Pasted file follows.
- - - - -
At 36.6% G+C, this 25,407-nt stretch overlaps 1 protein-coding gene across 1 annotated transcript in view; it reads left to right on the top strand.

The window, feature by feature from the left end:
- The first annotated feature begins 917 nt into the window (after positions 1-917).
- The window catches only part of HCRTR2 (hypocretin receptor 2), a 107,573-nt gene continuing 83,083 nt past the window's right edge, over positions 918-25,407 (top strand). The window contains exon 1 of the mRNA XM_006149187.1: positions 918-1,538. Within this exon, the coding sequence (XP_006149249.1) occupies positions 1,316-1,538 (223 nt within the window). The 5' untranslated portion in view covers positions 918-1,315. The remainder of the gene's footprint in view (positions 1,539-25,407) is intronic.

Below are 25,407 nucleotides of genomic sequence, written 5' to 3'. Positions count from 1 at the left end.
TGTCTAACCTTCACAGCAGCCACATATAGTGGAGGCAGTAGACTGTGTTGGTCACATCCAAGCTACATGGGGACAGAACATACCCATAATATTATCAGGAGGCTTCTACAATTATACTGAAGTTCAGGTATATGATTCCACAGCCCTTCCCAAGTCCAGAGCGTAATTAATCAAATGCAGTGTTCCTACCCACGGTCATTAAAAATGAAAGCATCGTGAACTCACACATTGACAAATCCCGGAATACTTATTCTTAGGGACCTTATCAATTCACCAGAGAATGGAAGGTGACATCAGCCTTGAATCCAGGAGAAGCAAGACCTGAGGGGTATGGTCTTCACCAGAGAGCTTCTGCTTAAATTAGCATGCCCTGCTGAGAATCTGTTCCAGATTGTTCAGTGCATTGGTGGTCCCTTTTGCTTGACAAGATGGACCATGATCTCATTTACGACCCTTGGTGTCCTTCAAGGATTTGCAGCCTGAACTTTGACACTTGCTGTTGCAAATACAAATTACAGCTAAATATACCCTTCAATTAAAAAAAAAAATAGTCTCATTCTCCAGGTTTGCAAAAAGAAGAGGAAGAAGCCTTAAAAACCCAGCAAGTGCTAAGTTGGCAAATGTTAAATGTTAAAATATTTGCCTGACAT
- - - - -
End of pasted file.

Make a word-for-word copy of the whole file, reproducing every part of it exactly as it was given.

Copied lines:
At 36.6% G+C, this 25,407-nt stretch overlaps 1 protein-coding gene across 1 annotated transcript in view; it reads left to right on the top strand.

The window, feature by feature from the left end:
- The first annotated feature begins 917 nt into the window (after positions 1-917).
- The window catches only part of HCRTR2 (hypocretin receptor 2), a 107,573-nt gene continuing 83,083 nt past the window's right edge, over positions 918-25,407 (top strand). The window contains exon 1 of the mRNA XM_006149187.1: positions 918-1,538. Within this exon, the coding sequence (XP_006149249.1) occupies positions 1,316-1,538 (223 nt within the window). The 5' untranslated portion in view covers positions 918-1,315. The remainder of the gene's footprint in view (positions 1,539-25,407) is intronic.

Below are 25,407 nucleotides of genomic sequence, written 5' to 3'. Positions count from 1 at the left end.
TGTCTAACCTTCACAGCAGCCACATATAGTGGAGGCAGTAGACTGTGTTGGTCACATCCAAGCTACATGGGGACAGAACATACCCATAATATTATCAGGAGGCTTCTACAATTATACTGAAGTTCAGGTATATGATTCCACAGCCCTTCCCAAGTCCAGAGCGTAATTAATCAAATGCAGTGTTCCTACCCACGGTCATTAAAAATGAAAGCATCGTGAACTCACACATTGACAAATCCCGGAATACTTATTCTTAGGGACCTTATCAATTCACCAGAGAATGGAAGGTGACATCAGCCTTGAATCCAGGAGAAGCAAGACCTGAGGGGTATGGTCTTCACCAGAGAGCTTCTGCTTAAATTAGCATGCCCTGCTGAGAATCTGTTCCAGATTGTTCAGTGCATTGGTGGTCCCTTTTGCTTGACAAGATGGACCATGATCTCATTTACGACCCTTGGTGTCCTTCAAGGATTTGCAGCCTGAACTTTGACACTTGCTGTTGCAAATACAAATTACAGCTAAATATACCCTTCAATTAAAAAAAAAAATAGTCTCATTCTCCAGGTTTGCAAAAAGAAGAGGAAGAAGCCTTAAAAACCCAGCAAGTGCTAAGTTGGCAAATGTTAAATGTTAAAATATTTGCCTGACAT